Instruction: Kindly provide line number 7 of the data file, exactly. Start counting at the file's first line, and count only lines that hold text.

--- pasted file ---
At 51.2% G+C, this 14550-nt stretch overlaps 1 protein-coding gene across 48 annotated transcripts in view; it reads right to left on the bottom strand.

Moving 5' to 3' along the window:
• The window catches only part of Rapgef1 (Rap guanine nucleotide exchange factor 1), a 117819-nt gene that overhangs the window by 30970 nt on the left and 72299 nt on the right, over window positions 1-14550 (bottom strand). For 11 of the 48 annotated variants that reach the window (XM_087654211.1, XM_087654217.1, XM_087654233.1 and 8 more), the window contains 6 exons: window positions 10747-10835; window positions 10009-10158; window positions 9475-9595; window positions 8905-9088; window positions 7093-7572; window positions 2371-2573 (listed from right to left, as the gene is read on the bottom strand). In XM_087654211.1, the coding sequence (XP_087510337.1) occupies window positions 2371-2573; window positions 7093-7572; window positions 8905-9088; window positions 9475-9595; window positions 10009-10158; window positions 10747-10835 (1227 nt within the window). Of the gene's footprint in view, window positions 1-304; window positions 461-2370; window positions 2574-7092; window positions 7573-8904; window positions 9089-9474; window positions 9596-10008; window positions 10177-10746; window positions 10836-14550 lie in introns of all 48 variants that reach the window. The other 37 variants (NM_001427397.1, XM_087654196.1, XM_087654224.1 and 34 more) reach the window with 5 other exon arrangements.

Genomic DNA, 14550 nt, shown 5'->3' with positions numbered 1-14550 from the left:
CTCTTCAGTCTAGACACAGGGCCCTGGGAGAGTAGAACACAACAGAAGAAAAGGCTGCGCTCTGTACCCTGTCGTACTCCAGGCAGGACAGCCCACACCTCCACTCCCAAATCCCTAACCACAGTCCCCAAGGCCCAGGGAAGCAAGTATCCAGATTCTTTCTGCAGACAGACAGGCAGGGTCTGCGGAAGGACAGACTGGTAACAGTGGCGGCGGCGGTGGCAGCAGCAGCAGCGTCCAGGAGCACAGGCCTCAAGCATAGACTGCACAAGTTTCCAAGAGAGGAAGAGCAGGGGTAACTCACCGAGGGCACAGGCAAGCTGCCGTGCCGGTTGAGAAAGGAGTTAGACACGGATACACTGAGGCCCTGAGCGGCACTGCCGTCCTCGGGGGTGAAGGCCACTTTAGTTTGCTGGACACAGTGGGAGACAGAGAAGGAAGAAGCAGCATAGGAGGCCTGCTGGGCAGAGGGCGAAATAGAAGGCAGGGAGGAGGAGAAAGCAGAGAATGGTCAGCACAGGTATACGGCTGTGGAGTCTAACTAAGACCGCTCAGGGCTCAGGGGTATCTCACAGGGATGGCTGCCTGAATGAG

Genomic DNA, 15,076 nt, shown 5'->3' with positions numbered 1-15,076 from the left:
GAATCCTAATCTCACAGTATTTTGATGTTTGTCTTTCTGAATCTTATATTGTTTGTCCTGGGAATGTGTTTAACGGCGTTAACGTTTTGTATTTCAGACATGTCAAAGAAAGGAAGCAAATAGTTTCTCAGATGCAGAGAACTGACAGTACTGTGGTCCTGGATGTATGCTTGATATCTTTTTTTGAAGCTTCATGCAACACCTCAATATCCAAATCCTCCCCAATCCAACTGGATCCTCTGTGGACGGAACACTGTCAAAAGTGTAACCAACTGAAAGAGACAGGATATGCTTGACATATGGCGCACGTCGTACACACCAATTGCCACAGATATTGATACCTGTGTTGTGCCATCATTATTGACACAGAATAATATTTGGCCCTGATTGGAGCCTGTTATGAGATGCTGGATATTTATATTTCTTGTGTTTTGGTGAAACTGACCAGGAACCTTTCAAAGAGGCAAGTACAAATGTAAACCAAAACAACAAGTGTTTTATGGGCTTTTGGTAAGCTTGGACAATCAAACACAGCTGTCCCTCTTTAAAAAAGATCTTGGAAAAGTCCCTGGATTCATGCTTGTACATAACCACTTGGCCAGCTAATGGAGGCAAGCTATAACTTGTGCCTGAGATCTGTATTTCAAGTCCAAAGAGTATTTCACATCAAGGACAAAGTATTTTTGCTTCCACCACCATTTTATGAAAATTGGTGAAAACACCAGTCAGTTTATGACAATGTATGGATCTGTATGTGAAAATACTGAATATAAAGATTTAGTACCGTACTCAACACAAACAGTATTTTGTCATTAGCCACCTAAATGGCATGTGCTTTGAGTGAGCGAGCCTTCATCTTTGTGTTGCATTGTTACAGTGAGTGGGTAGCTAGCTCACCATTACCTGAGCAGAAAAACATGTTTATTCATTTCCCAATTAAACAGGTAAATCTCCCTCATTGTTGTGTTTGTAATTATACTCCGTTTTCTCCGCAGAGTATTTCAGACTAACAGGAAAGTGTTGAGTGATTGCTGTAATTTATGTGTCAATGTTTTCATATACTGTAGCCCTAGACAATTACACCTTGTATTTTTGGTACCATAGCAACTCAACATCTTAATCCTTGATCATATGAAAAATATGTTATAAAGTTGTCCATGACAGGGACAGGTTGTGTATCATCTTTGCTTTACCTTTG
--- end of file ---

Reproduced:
GAATCCTAATCTCACAGTATTTTGATGTTTGTCTTTCTGAATCTTATATTGTTTGTCCTGGGAATGTGTTTAACGGCGTTAACGTTTTGTATTTCAGACATGTCAAAGAAAGGAAGCAAATAGTTTCTCAGATGCAGAGAACTGACAGTACTGTGGTCCTGGATGTATGCTTGATATCTTTTTTTGAAGCTTCATGCAACACCTCAATATCCAAATCCTCCCCAATCCAACTGGATCCTCTGTGGACGGAACACTGTCAAAAGTGTAACCAACTGAAAGAGACAGGATATGCTTGACATATGGCGCACGTCGTACACACCAATTGCCACAGATATTGATACCTGTGTTGTGCCATCATTATTGACACAGAATAATATTTGGCCCTGATTGGAGCCTGTTATGAGATGCTGGATATTTATATTTCTTGTGTTTTGGTGAAACTGACCAGGAACCTTTCAAAGAGGCAAGTACAAATGTAAACCAAAACAACAAGTGTTTTATGGGCTTTTGGTAAGCTTGGACAATCAAACACAGCTGTCCCTCTTTAAAAAAGATCTTGGAAAAGTCCCTGGATTCATGCTTGTACATAACCACTTGGCCAGCTAATGGAGGCAAGCTATAACTTGTGCCTGAGATCTGTATTTCAAGTCCAAAGAGTATTTCACATCAAGGACAAAGTATTTTTGCTTCCACCACCATTTTATGAAAATTGGTGAAAACACCAGTCAGTTTATGACAATGTATGGATCTGTATGTGAAAATACTGAATATAAAGATTTAGTACCGTACTCAACACAAACAGTATTTTGTCATTAGCCACCTAAATGGCATGTGCTTTGAGTGAGCGAGCCTTCATCTTTGTGTTGCATTGTTACAGTGAGTGGGTAGCTAGCTCACCATTACCTGAGCAGAAAAACATGTTTATTCATTTCCCAATTAAACAGGTAAATCTCCCTCATTGTTGTGTTTGTAATTATACTCCGTTTTCTCCGCAGAGTATTTCAGACTAACAGGAAAGTGTTGAGTGATTGCTGTAATTTATGTGTCAATGTTTTCATATACTGTAGCCCTAGACAATTACACCTTGTATTTTTGGTACCATAGCAACTCAACATCTTAATCCTTGATCATATGAAAAATATGTTATAAAGTTGTCCATGACAGGGACAGGTTGTGTATCATCTTTGCTTTACCTTTG